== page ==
By Tom Nauman
Okay, okay, I know I have been a little absent from these pages. If it were mushroom season, I'd have a good excuse. Speaking of mushroom season, it's soon upon us. It's that time of year that the words morel and mushroom are interchangeable. The rest of the year you have to use them together to be understood because there really are other mushrooms out there. But in April and May the morel is the only one that matters.
With that in mind, let's discuss morels. Morels are not plants nor are they animals. They get their own separate kindom. That being fungi. The kingdom of fungi includes molds, yeast, and mushrooms. Further classification leads us to the mushroom genus Morchella. The number of species of morels is still being discussed by the experts. Some say there are only three while others argue there may be as many as sixty. And my opinion is that as long as they're fryin in the pan, it doesn't matter.
Morels range in color from white to tan to black. Sizes vary from less than a quarter-inch to fourteen inches tall. What they all have in common can be narrowed down to three characteristics. One - they all have a spongelike or honeycombed cap with true pits and ridges rather than folds or creases. Two - when sliced in half, the cap and stem are completely hollow. The key word is "completely". Completely means that, other than the occasional sowbug or springtail (both are insects common to morels), the inside of a true morel is not chambered and does not have a cottony substance. Chambered or cottony interiors are indicative of some of the false morels. Three - The cap and stem are connected to each other at the base of the cap rather than up under the top of the cap. In other words, the cap of a true morel does not hang down over the stem. There is one exception to rule number three, but that's in your favor. If you follow the three rules, you can't go wrong.
Morels can be found anywhere, but most successful morel hunters know that morels have an association with dead elm trees. They may also be found near cottonwood trees or in old orchards. It is commonly believed that the morel should be cut or torn off above ground so the "root" structure is not damaged.
It is also believed that spores will continue to spread even after the mushroom is picked, So, if your using a plastic or paper sack you're not letting the spores regenerate your picking area. Mushrooms will also spoil faster in the airtight environment of the plastic bag. A basket works best, but the realist in me says that a basket is not really practical. Second-best is an open mesh bag. Morel Mania will soon have avalilable a mesh bag that we have been testing for the past five years. It is strong enough not to tear even in the thickest of multiflora rose. Let us know if you're interested and we'll advise you we they arrive.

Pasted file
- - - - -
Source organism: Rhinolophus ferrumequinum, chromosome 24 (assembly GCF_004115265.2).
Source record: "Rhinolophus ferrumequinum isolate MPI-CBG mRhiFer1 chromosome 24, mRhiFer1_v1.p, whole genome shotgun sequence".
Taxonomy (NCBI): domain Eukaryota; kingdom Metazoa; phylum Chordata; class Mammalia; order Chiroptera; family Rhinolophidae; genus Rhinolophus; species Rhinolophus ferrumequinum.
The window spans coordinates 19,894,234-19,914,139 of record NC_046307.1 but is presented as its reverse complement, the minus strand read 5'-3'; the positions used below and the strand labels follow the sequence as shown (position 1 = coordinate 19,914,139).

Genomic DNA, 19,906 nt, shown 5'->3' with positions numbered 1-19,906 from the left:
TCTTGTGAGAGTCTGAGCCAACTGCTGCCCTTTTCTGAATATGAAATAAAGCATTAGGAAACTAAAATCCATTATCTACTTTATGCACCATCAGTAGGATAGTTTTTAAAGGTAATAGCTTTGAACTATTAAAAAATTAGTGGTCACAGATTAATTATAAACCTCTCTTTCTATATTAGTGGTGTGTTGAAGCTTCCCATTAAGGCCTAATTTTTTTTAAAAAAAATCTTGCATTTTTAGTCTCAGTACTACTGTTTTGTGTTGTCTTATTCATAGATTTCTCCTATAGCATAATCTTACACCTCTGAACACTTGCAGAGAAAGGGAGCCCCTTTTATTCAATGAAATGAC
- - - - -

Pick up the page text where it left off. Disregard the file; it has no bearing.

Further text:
Other items that we consider a necessity in the woods are a sturdy hiking stick, a compass, and a knife. If you grab a hiking stick from the forest floor, be sure to test it before your life depends on it. Any stick on the ground could possibly be rotten or have a weak spot or two.
Mushroom season also means mushroom festivals. Here's the list:
Mid-America Morel Mushroom Festival, April 17 & 18, Jonesboro, IL, 618-833-8697.
Mansfield, Indiana Mushroom Festival, April 24 & 25, 765-569-6847
Illinois State Morel Mushroom Hunting Championship and Spongy Fungi Festival, May 1, Magnolia, IL, 306-364-3319.
National Morel Mushroom Festival, May 15 & 16, Boyne City, MI, 616-582-6222
Muscoda, WI Mushroom Festival, May 15 & 16, 608-739-3770
We've heard rumors of festivals in Elba, MN and Salmon Arm, BC also but haven't heard anything definite yet
Remember, whenever you want to try eating a mushroom you're not familiar with, check it in at least two field guides. If they say it's edible, try just a nibble, wait 24 hours, and if there are no ill effects then consume larger amounts.
Please feel free to contact us with questions or comments. Especially if you have ideas or suggestions for future columns: Tom and Vicky Nauman, Morel Mania, RR1 - Box 42, Magnolia, IL 61336, Phone 309-364-3319, Fax 309-364-2960.